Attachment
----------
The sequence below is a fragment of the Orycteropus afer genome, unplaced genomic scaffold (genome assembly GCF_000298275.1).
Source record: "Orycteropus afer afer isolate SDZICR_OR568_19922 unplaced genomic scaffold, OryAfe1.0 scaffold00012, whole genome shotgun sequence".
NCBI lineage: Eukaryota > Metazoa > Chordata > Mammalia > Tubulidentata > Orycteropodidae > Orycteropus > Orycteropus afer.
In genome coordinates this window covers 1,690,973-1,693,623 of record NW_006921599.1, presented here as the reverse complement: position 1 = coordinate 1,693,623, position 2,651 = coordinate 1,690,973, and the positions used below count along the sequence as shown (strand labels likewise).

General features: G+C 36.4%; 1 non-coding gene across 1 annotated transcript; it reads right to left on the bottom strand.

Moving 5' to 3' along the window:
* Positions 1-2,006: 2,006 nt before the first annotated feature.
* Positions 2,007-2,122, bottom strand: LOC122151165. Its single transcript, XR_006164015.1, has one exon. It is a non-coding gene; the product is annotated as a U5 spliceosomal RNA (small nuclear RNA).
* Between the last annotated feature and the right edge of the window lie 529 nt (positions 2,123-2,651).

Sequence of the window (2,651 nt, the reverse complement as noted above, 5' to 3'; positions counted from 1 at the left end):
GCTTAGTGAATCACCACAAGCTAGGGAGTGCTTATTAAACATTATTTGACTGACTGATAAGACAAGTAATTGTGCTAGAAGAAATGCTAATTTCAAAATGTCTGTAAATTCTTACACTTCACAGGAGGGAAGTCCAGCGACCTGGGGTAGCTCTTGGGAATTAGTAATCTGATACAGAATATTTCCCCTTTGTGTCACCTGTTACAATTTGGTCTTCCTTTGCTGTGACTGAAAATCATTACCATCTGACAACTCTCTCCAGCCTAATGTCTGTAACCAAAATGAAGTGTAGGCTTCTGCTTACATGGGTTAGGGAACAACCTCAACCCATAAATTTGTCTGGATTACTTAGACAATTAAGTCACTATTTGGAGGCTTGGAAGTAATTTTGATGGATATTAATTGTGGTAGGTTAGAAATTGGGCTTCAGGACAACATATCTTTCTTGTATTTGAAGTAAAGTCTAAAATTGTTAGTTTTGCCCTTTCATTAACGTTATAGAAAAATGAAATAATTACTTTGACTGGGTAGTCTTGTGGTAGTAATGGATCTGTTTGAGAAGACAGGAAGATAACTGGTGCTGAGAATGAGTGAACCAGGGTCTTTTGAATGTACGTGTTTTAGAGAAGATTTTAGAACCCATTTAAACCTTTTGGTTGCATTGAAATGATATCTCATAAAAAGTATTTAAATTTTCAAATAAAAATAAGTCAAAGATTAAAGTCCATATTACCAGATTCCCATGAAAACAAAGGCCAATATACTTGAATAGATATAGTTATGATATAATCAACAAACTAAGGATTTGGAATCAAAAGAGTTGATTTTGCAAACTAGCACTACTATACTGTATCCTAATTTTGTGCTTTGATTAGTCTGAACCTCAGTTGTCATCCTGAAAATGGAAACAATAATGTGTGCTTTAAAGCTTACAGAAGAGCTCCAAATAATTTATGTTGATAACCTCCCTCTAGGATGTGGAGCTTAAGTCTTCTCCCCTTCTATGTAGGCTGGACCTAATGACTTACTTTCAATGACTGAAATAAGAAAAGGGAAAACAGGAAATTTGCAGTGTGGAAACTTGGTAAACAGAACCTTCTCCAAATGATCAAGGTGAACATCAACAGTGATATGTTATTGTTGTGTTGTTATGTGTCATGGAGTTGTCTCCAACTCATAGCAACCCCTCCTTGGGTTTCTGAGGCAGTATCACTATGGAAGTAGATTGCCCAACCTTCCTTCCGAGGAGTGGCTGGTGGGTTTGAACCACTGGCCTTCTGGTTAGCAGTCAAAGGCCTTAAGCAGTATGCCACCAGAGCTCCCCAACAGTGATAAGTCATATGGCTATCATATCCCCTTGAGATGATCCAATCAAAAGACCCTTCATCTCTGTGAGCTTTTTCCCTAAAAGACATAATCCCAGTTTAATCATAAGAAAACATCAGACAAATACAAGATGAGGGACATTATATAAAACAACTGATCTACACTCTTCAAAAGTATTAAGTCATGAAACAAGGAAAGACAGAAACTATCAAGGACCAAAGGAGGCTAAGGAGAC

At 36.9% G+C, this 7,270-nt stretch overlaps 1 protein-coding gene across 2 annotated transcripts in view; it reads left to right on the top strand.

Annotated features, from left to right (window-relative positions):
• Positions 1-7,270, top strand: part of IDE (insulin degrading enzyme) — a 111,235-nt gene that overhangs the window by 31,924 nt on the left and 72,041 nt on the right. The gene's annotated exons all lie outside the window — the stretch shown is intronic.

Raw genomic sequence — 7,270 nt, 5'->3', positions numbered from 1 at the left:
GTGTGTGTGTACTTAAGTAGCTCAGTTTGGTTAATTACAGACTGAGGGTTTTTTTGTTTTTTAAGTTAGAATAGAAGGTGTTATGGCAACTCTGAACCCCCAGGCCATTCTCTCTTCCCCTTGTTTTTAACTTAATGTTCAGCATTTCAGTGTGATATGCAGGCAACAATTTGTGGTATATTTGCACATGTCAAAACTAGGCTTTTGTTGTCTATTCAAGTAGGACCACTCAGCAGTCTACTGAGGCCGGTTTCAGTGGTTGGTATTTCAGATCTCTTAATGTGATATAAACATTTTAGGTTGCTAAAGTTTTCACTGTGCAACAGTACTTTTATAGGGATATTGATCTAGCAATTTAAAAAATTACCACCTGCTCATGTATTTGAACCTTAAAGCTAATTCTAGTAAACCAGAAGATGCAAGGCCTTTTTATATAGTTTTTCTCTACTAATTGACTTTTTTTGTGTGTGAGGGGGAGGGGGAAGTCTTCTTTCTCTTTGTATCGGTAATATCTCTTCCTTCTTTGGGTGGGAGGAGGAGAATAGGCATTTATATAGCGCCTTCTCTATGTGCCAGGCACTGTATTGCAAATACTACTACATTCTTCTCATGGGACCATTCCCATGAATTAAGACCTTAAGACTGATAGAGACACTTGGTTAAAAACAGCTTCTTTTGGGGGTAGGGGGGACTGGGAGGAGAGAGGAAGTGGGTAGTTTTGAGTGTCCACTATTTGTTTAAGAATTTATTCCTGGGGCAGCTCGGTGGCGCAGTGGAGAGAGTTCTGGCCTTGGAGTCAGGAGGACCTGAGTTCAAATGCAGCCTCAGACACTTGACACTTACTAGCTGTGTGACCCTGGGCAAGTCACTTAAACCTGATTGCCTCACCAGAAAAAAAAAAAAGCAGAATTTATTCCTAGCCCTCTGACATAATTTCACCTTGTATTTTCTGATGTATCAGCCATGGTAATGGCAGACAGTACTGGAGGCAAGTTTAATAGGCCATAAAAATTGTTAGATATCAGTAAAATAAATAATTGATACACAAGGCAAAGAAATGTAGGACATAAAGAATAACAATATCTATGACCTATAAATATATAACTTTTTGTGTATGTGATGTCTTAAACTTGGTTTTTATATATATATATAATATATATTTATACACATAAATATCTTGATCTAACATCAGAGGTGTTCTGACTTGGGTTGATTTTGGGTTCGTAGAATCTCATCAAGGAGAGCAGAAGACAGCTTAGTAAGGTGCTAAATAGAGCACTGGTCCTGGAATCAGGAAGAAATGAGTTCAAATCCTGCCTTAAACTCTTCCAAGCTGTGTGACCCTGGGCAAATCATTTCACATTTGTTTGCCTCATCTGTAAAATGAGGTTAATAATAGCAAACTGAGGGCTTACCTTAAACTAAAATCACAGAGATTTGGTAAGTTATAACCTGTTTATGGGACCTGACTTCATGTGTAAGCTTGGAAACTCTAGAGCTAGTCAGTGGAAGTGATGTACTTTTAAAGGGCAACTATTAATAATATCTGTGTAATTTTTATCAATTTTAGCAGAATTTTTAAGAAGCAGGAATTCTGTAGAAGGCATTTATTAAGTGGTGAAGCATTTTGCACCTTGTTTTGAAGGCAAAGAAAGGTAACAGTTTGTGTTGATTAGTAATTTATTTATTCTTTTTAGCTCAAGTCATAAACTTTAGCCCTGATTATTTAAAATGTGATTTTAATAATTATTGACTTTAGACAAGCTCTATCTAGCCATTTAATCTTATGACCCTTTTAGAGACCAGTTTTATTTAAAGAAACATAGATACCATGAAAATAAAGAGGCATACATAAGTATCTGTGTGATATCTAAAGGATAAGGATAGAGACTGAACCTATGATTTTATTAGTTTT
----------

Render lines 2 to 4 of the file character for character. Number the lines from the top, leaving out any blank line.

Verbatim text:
Source record: "Orycteropus afer afer isolate SDZICR_OR568_19922 unplaced genomic scaffold, OryAfe1.0 scaffold00012, whole genome shotgun sequence".
NCBI lineage: Eukaryota > Metazoa > Chordata > Mammalia > Tubulidentata > Orycteropodidae > Orycteropus > Orycteropus afer.
In genome coordinates this window covers 1,690,973-1,693,623 of record NW_006921599.1, presented here as the reverse complement: position 1 = coordinate 1,693,623, position 2,651 = coordinate 1,690,973, and the positions used below count along the sequence as shown (strand labels likewise).